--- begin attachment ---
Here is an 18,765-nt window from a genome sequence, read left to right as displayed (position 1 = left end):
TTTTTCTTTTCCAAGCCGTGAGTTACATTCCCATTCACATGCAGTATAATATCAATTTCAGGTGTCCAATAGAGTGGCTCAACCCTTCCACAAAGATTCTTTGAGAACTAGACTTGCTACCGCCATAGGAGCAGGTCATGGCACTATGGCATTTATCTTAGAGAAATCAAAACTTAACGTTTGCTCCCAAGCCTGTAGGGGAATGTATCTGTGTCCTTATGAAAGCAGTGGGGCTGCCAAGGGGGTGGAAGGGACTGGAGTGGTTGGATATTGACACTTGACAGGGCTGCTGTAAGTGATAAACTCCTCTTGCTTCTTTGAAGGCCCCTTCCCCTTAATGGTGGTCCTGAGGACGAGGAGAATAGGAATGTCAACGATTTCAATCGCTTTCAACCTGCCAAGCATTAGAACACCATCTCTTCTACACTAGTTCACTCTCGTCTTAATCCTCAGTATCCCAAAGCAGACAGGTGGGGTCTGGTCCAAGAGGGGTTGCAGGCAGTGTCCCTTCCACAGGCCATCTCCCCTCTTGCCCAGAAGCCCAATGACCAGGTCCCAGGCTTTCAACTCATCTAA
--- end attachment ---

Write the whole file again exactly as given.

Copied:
Here is an 18,765-nt window from a genome sequence, read left to right as displayed (position 1 = left end):
TTTTTCTTTTCCAAGCCGTGAGTTACATTCCCATTCACATGCAGTATAATATCAATTTCAGGTGTCCAATAGAGTGGCTCAACCCTTCCACAAAGATTCTTTGAGAACTAGACTTGCTACCGCCATAGGAGCAGGTCATGGCACTATGGCATTTATCTTAGAGAAATCAAAACTTAACGTTTGCTCCCAAGCCTGTAGGGGAATGTATCTGTGTCCTTATGAAAGCAGTGGGGCTGCCAAGGGGGTGGAAGGGACTGGAGTGGTTGGATATTGACACTTGACAGGGCTGCTGTAAGTGATAAACTCCTCTTGCTTCTTTGAAGGCCCCTTCCCCTTAATGGTGGTCCTGAGGACGAGGAGAATAGGAATGTCAACGATTTCAATCGCTTTCAACCTGCCAAGCATTAGAACACCATCTCTTCTACACTAGTTCACTCTCGTCTTAATCCTCAGTATCCCAAAGCAGACAGGTGGGGTCTGGTCCAAGAGGGGTTGCAGGCAGTGTCCCTTCCACAGGCCATCTCCCCTCTTGCCCAGAAGCCCAATGACCAGGTCCCAGGCTTTCAACTCATCTAA